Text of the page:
WASHINGTON (AFP) — Republican White House contender John McCain is reaching back through history to portray Barack Obama as an old-fashioned tax-and-spend liberal who would destroy jobs and growth.
On Tuesday, a day after Obama painted McCain as a clone of President George W. Bush, the Republican tied his Democratic foe to 1970s president Jimmy Carter and to that era's big government spending and over-regulation.
In a speech here to the National Federation of Independent Business (NFIB), which lobbies for owners of small enterprises, McCain said Obama would enact "the single largest tax increase since the Second World War."
"Under Senator Obama's tax plan, Americans of every background would see their taxes rise -- seniors, parents, small business owners, and just about everyone who has even a modest investment in the market," he said.
Obama's policies, including linking the federal minimum wage to inflation, were "a sure way to add to your costs and to slow the creation of new jobs," McCain added.
The Democratic hopeful, 46, is capitalizing on profound disquiet about rising unemployment and home foreclosures, plus opposition to the Iraq war, to accuse McCain of offering "four more years" for the hugely unpopular Bush.
"Frankly, John McCain's agenda simply continues the same economic approach that we've had over the last eight years," Obama said in a National Public Radio (NPR) interview.
"It's not working, and it's time for us to try something different."
McCain, 71, has a new line of retort, saying Obama would represent a "second term" for Carter, a throwback to a time of queues at gasoline stations, surging inflation and economic stagnation.
His attack at the NFIB hinged on Obama's promise to roll back multi-billion-dollar tax cuts enacted under Bush and levy higher taxes on those earning more than 250,000 dollars a year.
In riposte, Obama said McCain -- who once opposed the Bush tax cuts -- was guilty of fuzzy mathematics and again mocked the Republican's self-confessed weakness in economic matters.
"I've said that John McCain is running to serve out a third Bush term. But the truth is when it comes to taxes, that's not being fair to George Bush," the Democrat told reporters in St Louis, Missouri.
"Senator McCain wants to add 300 billion dollars more in tax breaks and loopholes for big corporations and the wealthiest Americans, and he hasn't even explained how to pay for it," he said.
Obama on NPR blasted McCain's "irresponsible" budgeting and warned that the corporate tax cuts were "going to burden future generations."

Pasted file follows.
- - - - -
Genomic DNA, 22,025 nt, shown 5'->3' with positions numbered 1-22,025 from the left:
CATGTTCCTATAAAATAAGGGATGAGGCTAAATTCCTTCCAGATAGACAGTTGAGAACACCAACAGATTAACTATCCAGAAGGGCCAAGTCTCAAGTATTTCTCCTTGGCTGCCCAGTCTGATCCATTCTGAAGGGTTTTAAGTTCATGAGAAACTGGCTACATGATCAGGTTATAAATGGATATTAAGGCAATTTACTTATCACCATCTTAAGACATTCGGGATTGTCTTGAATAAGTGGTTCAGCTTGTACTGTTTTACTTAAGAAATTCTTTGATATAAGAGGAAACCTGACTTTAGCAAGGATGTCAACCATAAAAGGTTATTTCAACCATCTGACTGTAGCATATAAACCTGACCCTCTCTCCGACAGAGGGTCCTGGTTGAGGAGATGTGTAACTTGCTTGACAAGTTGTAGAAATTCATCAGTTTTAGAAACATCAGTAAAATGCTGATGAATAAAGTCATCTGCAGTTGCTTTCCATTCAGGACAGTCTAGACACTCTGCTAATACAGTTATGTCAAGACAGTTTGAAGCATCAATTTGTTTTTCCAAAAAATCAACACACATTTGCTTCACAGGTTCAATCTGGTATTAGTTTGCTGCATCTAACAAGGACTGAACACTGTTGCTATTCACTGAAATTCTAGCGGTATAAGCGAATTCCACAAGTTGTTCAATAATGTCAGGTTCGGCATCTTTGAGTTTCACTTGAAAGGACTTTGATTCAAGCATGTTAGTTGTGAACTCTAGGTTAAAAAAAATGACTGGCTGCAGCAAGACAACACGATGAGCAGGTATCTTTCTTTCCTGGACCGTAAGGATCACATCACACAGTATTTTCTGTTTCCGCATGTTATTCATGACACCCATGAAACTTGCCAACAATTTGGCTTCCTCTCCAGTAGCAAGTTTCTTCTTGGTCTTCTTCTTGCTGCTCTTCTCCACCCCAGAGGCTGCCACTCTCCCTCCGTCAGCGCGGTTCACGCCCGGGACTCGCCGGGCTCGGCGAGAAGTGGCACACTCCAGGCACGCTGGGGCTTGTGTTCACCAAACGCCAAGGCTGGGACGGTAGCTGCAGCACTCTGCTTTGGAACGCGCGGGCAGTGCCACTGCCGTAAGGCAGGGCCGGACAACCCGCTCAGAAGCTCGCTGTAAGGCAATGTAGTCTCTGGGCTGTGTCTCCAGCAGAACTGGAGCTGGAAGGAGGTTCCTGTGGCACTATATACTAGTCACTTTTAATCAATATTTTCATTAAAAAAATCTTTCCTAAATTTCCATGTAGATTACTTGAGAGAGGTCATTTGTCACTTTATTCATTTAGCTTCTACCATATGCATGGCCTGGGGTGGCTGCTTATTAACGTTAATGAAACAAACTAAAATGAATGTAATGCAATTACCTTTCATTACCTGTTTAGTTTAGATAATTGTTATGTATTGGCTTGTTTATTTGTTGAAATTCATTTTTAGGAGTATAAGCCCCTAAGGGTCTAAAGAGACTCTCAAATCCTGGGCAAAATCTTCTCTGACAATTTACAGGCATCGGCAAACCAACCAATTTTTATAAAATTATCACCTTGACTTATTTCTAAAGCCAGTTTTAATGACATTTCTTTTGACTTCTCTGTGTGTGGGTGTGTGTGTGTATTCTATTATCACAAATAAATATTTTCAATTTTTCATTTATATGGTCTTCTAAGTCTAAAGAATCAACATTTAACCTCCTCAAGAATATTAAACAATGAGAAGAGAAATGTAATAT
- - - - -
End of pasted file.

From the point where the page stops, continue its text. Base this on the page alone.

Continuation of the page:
The 250,000-dollar threshold for annual income would mean that 98 percent of workers would pay no more taxes, Obama said, and middle-class families would get tax relief starting at 1,000 dollars to offset surging costs of living.
The Illinois senator also took aim at McCain's incremental approach to reform of healthcare, whose rocketing costs are one of the biggest headaches for small businesses, along with gasoline prices topping four dollars a gallon.
Touting his own plan to dramatically increase healthcare, Obama earlier went on ward rounds with a hospital nurse in St Louis, on the second day of a two-week campaign tour that is taking him deep into Republican territory.
An Obama trip Wednesday to Iowa was canceled due to floods in the midwestern state, and the candidate planned an event in his home city of Chicago instead. McCain was set for a "town hall meeting" with voters in Philadelphia.
The economy has dominated the two contenders' hard-hitting exchanges since Obama's opponent in the Democratic nomination battle, Hillary Clinton, quit the race at the weekend.
In Washington Tuesday, Democrats put on a show of unity after the bruising primary season, detailing how the party will merge its activities into the Obama campaign's to pursue an election strategy across all 50 states.
House of Representatives Speaker Nancy Pelosi had a message for the angry Clinton supporters who are now threatening to vote for McCain in protest at Obama's primary triumph.
"Women and blue-collar workers, whatever their race, have the most to gain by the election of Barack Obama as president of the United States and the most to lose by the election of John McCain," she told reporters.
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